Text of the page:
The emergency financial manager for Detroit has issued a report that says the city’s finances are in worse shape than nearly anyone suspected before Michigan Gov. Rick Snyder (R) appointed him to the job in March.
Snyder appointed corporate turnaround expert Kevyn Orr to be Detroit’s emergency financial manager. He is a lawyer in the Jones Day law firm in Washington, D.C. Among other assignments, he represented Detroit automaker Chrysler during the company’s bankruptcy and government rescue in 2009.
“No one should underestimate the severity of the financial crisis,” Orr said in a statement. “The path Detroit has followed for more than 40 years is unsustainable and only a complete restructuring of the city’s finances and operations will allow Detroit to regain its footing and return to a path of prosperity.”
As in many states and local governments, retirement costs have become a huge drain on finances. But the problems in Detroit are especially severe. Orr’s recently released report notes twice as many people are taking money out of the city’s pensions as there are paying in.
“The city’s operations have become dysfunctional and wasteful after years of budgetary restrictions, mismanagement, crippling operational practices and, in some cases, indifference or corruption,” he wrote. “Outdated policies, work practices, procedures and systems must be improved consistent with best practices of 21st-century government.”
After Snyder’s announcement that he had picked Orr to be Detroit’s emergency manager, civil rights leader Rev. Jesse Jackson and other civil rights and neighborhood activists called for mass protests and federal court action to block Orr from assuming the post.
“Chronic budget troubles have taken a significant toll on everyday life for citizens in the city. Detroiters deserve to feel safe when they walk down the street, to have their street lights on, to have the bus show up to take them to work,” Snyder said in his announcement that he would appoint an emergency manager. “Working together in partnership we can and will develop solutions to fix the city’s finances, stop the cycle of overspending and one-time fixes and collectively get Detroit on the path being a great city once again.”
‘Way to Work Together’
In a statement issued after the governor’s announcement, Mayor David Bing said, “There needs to be additional conversation with Lansing [the state capital] regarding their plan to move the City forward. We have always said that we need help from Lansing to implement our initiatives such as public safety, transportation, lighting and others. If, in fact, the appointment of an Emergency Financial Manager both stabilizes the City fiscally and supports our restructuring initiatives which improve the quality of life for our citizens, then I think there is a way for us to work together.”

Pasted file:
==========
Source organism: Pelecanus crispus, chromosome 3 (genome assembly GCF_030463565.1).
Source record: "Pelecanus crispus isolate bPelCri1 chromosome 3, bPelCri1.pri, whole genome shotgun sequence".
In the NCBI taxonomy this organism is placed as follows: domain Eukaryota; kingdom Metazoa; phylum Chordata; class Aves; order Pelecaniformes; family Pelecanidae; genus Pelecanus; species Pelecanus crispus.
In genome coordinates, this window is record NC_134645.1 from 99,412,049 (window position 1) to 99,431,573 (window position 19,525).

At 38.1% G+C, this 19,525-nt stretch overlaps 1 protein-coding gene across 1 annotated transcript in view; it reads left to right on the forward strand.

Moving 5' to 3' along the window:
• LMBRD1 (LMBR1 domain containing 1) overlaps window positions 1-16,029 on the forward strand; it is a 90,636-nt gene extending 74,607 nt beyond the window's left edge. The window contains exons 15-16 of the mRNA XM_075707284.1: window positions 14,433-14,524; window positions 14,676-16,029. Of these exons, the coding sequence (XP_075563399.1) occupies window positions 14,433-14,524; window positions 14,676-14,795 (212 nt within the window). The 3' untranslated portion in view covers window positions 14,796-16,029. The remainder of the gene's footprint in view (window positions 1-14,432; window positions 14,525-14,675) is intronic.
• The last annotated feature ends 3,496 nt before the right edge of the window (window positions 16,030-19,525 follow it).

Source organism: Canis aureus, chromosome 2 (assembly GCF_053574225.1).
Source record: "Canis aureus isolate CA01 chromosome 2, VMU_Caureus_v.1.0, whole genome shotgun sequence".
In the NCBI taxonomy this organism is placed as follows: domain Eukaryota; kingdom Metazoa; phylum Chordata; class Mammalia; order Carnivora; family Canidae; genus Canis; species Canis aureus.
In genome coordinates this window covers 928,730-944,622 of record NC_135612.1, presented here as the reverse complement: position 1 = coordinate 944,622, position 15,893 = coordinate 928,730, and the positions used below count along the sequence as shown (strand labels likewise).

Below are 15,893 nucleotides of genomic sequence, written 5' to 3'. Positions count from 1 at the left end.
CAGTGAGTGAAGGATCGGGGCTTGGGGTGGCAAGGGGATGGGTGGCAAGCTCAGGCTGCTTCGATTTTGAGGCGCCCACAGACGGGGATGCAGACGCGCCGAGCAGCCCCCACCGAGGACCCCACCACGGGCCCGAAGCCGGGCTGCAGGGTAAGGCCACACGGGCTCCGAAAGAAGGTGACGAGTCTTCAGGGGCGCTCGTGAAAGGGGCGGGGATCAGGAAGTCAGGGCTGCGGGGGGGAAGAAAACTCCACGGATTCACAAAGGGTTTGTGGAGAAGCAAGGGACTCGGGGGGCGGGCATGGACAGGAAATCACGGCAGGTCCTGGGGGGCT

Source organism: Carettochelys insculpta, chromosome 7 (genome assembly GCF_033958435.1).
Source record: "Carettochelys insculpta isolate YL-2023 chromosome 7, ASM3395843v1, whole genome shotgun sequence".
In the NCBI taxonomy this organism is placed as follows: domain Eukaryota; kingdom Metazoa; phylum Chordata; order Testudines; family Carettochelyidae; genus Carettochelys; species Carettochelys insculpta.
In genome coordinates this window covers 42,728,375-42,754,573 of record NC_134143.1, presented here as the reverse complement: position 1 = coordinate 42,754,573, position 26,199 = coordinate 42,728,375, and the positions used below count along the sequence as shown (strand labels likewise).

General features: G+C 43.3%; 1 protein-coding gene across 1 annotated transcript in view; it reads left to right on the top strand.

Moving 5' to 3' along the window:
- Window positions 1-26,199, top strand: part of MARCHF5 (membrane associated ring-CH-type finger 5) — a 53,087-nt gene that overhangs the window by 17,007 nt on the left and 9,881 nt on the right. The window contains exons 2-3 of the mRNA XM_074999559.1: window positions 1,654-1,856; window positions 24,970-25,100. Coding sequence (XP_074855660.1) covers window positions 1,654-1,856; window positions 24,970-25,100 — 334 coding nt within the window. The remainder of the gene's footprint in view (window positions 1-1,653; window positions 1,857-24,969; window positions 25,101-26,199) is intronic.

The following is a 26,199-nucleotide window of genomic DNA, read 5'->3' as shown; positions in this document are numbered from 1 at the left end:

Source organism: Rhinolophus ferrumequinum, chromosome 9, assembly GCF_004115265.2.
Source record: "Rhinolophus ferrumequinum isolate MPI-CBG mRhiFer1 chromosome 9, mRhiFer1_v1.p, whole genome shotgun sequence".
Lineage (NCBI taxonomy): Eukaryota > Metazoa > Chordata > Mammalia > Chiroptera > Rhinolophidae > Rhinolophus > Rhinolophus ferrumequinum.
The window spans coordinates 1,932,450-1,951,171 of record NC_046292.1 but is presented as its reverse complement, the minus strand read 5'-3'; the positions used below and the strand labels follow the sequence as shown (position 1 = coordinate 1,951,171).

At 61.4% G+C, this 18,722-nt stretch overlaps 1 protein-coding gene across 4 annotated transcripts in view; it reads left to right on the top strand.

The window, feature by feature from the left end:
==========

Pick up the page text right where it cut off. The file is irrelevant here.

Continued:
In late February a six-member financial review team appointed by the governor unanimously concluded Detroit faces a severe financial emergency and has no plan to deal with it. The governor announced his determination to appoint an emergency financial manager for the city little more than one week later.
“Like Charlie Brown trying to kick that football, Gov. Snyder has gone the extra mile on multiple occassions to avoid having to appoint an emergency manager for Detroit, only to watch the dysfunctional City Council pull the ball away,” said Jack McHugh, senior legislative analyst for the Michigan-based Mackinac Center for Public Policy. “The only real alternative to an emergency manager for the city is federal bankruptcy court, which the governor really doesn’t want to see happen.”
Mayor Bing took issue with the financial review team’s conclusion the city has no plan in place to correct the city’s financial emergency.
“To the contrary, my administration has worked diligently to develop and implement a restructuring plan for the City of Detroit,” Bing said in a statement. “In fact, our plan was reviewed and accepted by all stakeholders, including the State and the Financial Advisory Board. We have the plan, but we face significant challenges executing it in a timely manner. We are hindered by several factors, including the City Charter, labor agreements, litigation, governmental structure, and a scarcity of financial and human resources.”
Damaged By Corruption
Detroit has been plagued by criminal violence and political corruption. The city is estimated to have long-term debt obligations of more than $14 billion as well as a short-term cashflow problem. The city has approximately 714,000 residents, less than half the number who lived there in the 1950s. Detroit’s population has dropped more than 25 percent since 2000.
During much of that decade the city government apparently was awash in political corruption. On March 11, former Detroit Mayor Kwame Kilpatrick and others, including Kilpatrick’s father Bernard Kilpatrick, were convicted on dozens of corruption charges. Guilty verdicts on 24 charges against the former mayor were handed down. They include racketeering, extortion, attempted extortion, bribery, mail fraud, wire fraud and filing false tax returns. Prosecutors said Kilpatrick during his tenure turned city government into a criminal enterprise and spent $840,000 more than he earned, much of it by diverting government grants and other taxpayer dollars to personal use.
Corruption allegations dogged Kilpatrick throughout his tenure as mayor, which lasted from 2002 to 2008, when he resigned after being convicted of perjury and obstruction of justice. He spent four months in jail and in 2010 was sentenced to 18 months to five years in prison for probation violations. The March guilty verdicts were to new charges.